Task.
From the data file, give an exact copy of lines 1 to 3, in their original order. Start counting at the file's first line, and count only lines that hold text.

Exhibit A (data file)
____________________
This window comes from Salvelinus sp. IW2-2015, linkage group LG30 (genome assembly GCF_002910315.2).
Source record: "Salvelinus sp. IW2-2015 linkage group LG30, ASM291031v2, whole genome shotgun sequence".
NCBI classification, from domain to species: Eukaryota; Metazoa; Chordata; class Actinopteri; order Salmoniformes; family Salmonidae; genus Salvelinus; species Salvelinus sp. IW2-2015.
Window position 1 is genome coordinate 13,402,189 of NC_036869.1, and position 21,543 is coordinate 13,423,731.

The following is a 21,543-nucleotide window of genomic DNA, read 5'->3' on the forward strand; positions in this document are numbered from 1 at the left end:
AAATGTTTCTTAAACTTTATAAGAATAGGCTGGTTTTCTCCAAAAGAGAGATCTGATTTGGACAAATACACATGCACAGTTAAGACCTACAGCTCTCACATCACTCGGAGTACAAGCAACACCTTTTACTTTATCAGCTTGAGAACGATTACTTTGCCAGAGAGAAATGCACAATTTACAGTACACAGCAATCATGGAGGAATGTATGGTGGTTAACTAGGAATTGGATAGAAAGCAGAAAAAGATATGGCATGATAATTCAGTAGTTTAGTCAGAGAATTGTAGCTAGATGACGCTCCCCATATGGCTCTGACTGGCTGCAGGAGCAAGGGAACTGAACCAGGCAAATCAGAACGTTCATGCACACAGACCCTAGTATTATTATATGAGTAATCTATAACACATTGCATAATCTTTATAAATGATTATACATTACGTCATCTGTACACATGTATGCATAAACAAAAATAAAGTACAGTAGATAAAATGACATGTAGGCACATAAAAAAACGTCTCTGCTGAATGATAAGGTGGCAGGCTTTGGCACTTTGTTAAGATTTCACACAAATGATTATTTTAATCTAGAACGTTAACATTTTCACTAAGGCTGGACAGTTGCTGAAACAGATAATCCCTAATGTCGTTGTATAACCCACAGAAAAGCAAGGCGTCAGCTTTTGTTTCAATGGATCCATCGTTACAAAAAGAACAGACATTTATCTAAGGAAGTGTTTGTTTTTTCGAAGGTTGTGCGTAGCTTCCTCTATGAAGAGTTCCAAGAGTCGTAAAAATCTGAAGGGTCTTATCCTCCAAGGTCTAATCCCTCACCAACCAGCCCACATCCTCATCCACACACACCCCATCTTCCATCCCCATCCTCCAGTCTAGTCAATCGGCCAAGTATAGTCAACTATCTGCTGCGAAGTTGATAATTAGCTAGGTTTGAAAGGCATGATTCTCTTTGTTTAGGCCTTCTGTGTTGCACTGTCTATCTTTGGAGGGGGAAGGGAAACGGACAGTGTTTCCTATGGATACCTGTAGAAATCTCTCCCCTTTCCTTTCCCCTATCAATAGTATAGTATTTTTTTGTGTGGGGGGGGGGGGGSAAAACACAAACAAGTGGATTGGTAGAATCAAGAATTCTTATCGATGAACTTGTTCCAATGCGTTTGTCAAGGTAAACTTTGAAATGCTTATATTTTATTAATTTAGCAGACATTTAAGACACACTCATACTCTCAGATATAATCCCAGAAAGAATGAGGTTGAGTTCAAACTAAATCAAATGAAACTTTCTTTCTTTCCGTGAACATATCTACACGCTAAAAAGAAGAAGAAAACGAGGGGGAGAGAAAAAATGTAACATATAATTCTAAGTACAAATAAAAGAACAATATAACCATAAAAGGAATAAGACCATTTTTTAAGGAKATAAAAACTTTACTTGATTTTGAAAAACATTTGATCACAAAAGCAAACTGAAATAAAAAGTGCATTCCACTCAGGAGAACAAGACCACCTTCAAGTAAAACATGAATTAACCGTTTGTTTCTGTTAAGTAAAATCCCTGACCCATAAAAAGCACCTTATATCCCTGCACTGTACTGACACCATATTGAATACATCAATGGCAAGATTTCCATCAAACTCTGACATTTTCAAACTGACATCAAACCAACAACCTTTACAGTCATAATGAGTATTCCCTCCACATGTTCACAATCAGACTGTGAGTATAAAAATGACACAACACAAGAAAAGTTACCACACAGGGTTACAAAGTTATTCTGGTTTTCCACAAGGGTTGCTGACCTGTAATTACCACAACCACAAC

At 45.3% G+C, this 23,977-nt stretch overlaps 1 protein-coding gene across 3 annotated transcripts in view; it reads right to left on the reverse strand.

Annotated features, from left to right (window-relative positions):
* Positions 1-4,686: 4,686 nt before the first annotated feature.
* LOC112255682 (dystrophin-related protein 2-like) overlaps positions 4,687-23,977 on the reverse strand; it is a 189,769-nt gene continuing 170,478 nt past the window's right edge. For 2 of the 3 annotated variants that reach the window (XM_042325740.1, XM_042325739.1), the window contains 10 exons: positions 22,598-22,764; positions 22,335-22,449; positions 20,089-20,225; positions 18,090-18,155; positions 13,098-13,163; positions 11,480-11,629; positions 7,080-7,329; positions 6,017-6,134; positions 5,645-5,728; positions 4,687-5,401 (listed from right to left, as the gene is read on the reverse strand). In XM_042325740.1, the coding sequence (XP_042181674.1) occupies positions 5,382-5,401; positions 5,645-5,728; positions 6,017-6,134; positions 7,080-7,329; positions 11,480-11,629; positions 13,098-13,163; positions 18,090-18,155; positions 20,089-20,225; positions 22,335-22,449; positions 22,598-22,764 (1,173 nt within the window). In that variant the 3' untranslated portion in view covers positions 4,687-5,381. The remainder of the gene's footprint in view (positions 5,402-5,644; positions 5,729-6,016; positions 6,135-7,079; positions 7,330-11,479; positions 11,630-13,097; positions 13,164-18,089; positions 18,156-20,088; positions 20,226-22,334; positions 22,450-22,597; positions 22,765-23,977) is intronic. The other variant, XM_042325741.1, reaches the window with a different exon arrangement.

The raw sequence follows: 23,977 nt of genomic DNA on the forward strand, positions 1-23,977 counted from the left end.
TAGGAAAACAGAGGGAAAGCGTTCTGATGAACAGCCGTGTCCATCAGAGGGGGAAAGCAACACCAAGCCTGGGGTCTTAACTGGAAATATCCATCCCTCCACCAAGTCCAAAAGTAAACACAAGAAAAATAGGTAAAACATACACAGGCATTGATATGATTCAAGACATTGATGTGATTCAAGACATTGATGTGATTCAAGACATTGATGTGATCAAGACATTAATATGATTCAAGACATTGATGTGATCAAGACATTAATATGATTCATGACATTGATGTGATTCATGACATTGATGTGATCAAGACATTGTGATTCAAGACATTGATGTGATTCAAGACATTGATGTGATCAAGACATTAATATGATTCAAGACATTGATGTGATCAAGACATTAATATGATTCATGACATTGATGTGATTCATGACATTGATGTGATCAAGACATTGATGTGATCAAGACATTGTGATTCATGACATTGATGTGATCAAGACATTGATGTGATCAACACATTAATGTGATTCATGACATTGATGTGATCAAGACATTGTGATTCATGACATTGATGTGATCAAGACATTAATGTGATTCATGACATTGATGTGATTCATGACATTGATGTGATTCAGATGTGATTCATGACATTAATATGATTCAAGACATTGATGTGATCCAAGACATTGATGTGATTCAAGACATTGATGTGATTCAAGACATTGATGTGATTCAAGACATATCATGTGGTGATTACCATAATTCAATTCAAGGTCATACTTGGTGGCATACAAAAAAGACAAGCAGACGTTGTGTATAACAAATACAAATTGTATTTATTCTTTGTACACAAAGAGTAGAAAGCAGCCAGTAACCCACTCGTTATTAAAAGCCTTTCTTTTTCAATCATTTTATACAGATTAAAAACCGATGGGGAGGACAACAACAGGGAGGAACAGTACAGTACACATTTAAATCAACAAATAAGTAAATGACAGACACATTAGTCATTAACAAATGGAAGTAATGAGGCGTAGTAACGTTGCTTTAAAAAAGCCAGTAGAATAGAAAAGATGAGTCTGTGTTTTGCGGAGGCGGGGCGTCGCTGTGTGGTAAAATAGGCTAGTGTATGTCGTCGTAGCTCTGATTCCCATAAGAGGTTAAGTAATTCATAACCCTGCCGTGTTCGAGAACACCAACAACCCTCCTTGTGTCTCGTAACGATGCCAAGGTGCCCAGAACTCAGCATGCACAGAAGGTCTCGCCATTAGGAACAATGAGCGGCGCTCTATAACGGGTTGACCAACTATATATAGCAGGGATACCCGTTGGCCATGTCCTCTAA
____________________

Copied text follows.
This window comes from Salvelinus sp. IW2-2015, linkage group LG30 (genome assembly GCF_002910315.2).
Source record: "Salvelinus sp. IW2-2015 linkage group LG30, ASM291031v2, whole genome shotgun sequence".
NCBI classification, from domain to species: Eukaryota; Metazoa; Chordata; class Actinopteri; order Salmoniformes; family Salmonidae; genus Salvelinus; species Salvelinus sp. IW2-2015.